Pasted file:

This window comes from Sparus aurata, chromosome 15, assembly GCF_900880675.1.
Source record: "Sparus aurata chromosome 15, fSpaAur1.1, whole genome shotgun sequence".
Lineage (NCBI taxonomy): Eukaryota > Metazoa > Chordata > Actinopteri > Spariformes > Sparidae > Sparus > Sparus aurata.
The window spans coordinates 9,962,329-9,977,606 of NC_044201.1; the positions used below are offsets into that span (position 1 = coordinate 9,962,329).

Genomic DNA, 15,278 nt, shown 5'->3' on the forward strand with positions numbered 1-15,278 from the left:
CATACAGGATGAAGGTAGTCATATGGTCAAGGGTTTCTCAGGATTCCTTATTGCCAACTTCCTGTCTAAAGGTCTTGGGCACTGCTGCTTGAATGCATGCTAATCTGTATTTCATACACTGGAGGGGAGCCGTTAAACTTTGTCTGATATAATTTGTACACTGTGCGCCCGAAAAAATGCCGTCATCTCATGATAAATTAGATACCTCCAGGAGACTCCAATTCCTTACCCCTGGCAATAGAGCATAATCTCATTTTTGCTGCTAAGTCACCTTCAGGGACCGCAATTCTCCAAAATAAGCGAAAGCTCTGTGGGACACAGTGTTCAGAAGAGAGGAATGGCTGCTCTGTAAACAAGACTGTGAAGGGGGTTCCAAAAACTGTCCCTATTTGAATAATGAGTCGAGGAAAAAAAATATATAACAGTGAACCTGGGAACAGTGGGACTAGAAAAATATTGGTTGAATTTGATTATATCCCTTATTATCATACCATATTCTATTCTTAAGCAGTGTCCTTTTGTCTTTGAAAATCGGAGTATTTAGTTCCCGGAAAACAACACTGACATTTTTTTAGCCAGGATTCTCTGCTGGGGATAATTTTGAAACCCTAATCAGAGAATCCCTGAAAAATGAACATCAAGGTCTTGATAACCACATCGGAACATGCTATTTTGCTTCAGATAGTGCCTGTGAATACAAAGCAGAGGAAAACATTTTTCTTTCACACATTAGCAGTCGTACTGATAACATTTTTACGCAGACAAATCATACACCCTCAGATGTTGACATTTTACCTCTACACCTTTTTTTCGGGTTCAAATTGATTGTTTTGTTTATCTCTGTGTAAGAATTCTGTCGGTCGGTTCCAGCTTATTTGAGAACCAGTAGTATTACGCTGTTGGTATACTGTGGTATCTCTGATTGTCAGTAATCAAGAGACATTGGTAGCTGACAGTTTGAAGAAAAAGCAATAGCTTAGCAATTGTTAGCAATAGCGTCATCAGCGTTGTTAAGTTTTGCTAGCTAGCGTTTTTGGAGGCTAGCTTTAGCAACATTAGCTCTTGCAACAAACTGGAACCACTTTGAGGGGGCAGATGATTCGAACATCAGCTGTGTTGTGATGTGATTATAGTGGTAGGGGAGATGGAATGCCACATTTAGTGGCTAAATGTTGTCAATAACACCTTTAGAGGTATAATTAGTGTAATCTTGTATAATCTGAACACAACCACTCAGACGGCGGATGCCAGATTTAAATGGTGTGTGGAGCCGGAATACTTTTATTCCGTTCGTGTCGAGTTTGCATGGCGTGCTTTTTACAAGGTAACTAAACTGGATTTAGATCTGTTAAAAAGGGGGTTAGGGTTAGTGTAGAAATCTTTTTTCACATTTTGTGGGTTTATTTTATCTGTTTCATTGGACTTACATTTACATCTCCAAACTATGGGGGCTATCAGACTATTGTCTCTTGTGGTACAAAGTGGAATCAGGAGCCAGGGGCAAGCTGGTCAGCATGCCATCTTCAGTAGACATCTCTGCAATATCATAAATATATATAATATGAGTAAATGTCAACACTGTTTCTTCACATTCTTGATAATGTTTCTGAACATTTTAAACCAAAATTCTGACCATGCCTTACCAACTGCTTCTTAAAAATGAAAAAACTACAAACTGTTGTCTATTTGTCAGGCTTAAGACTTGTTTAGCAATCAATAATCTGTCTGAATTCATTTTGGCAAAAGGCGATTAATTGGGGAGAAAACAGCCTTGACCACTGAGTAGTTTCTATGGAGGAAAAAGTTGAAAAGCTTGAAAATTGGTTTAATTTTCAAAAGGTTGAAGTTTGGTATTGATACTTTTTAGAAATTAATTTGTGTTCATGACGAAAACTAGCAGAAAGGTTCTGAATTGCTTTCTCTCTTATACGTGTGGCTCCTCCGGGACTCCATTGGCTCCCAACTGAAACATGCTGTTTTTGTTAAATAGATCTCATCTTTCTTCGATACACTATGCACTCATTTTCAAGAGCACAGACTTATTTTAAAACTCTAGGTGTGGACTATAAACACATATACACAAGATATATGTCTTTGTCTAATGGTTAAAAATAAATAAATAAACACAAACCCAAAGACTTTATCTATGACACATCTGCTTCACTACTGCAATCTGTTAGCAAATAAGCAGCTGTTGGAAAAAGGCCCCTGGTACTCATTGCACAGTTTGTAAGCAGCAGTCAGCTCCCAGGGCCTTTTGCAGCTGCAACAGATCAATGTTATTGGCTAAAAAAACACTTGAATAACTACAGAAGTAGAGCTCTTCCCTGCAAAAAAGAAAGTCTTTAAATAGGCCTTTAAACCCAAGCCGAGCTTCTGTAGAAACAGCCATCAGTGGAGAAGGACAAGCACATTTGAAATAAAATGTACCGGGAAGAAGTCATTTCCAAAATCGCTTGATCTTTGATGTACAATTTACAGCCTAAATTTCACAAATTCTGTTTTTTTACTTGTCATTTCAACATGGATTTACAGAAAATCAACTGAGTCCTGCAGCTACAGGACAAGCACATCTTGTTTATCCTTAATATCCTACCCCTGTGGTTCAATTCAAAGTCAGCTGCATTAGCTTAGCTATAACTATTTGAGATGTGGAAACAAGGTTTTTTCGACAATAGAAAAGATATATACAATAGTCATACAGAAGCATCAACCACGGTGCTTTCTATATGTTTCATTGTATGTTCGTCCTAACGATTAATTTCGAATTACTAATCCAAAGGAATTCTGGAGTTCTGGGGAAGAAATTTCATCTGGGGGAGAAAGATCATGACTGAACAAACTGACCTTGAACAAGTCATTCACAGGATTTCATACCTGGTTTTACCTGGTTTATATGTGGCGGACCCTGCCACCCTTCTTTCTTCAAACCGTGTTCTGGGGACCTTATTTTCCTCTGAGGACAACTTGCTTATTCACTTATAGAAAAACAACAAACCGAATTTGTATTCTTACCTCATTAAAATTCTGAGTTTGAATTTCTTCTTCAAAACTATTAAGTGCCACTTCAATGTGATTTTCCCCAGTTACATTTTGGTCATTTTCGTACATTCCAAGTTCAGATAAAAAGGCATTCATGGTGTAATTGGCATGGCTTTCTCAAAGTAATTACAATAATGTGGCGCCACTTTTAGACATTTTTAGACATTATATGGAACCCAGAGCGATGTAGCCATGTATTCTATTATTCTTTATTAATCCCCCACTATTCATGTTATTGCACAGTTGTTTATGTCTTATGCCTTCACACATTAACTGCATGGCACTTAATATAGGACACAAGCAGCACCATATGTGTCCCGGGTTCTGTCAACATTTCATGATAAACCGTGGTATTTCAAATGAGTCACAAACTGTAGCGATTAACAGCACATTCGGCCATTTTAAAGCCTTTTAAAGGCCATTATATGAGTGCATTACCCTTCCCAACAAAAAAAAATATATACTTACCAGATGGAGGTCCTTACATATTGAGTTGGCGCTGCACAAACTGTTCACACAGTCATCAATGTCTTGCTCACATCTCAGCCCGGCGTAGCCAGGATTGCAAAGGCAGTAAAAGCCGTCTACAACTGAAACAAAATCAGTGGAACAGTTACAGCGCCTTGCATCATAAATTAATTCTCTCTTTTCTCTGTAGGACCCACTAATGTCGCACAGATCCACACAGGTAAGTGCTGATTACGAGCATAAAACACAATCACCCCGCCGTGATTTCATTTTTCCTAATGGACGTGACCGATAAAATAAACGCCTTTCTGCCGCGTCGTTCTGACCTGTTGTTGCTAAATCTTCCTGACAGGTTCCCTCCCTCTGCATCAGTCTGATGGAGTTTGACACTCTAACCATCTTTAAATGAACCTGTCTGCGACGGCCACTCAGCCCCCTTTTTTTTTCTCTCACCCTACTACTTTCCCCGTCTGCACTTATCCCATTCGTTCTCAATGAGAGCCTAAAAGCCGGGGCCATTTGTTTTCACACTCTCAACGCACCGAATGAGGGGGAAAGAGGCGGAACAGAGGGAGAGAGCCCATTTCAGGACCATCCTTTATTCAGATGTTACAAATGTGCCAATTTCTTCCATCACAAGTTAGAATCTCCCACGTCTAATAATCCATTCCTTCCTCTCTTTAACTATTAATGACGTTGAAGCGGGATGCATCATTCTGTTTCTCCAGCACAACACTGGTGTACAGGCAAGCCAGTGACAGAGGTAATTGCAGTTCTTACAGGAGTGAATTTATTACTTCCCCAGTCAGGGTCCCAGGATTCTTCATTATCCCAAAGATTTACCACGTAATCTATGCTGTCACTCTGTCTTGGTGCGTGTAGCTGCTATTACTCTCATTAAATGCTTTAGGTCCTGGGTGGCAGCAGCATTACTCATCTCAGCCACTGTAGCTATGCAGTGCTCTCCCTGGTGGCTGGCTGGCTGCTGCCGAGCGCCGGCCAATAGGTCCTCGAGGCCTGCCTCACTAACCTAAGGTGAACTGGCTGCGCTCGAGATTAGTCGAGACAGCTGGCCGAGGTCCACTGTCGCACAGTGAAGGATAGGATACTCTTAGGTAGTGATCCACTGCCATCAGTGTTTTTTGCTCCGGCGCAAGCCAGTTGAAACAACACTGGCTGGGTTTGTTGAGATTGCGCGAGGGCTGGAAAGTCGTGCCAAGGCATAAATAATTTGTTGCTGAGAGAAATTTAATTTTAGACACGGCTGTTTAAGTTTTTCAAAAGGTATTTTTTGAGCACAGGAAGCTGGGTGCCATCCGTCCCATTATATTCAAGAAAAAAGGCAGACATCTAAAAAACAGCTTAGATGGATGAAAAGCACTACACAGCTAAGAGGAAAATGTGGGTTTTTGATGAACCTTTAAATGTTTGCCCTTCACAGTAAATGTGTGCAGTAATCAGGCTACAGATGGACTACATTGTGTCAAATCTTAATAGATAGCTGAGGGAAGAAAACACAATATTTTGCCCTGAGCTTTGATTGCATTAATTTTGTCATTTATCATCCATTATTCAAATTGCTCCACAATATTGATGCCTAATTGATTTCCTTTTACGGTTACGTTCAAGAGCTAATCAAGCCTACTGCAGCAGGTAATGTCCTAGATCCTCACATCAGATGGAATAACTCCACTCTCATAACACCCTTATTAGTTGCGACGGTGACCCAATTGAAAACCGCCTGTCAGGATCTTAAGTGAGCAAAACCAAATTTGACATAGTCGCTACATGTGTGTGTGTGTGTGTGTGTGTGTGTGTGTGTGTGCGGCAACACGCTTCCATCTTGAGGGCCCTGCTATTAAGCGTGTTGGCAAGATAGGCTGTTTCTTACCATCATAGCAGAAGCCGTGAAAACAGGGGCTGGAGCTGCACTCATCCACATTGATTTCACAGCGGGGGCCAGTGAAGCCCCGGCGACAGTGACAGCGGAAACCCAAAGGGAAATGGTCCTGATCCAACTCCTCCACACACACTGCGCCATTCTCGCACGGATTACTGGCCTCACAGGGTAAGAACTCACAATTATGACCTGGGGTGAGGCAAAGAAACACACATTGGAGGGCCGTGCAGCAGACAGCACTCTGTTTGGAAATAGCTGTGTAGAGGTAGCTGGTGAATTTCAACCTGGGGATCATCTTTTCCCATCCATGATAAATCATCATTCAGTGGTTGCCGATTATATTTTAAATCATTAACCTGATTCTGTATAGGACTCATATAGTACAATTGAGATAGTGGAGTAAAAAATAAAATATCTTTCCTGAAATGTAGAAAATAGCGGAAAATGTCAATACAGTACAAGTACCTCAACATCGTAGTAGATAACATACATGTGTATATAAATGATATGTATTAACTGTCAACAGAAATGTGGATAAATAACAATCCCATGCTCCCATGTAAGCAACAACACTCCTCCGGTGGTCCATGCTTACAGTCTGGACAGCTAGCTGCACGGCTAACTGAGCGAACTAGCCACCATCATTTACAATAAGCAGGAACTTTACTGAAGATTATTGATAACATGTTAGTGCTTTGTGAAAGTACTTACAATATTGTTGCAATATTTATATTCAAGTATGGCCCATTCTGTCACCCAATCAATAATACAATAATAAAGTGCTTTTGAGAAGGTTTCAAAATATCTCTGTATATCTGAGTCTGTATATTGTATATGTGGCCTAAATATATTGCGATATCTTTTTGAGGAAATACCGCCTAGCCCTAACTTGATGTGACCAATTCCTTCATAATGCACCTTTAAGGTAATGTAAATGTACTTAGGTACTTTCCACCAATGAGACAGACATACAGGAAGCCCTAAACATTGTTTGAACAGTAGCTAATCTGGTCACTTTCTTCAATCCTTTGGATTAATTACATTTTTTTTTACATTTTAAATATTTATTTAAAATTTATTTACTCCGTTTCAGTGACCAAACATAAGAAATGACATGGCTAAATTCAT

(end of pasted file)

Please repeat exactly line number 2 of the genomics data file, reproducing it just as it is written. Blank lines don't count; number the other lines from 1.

Source record: "Sparus aurata chromosome 15, fSpaAur1.1, whole genome shotgun sequence".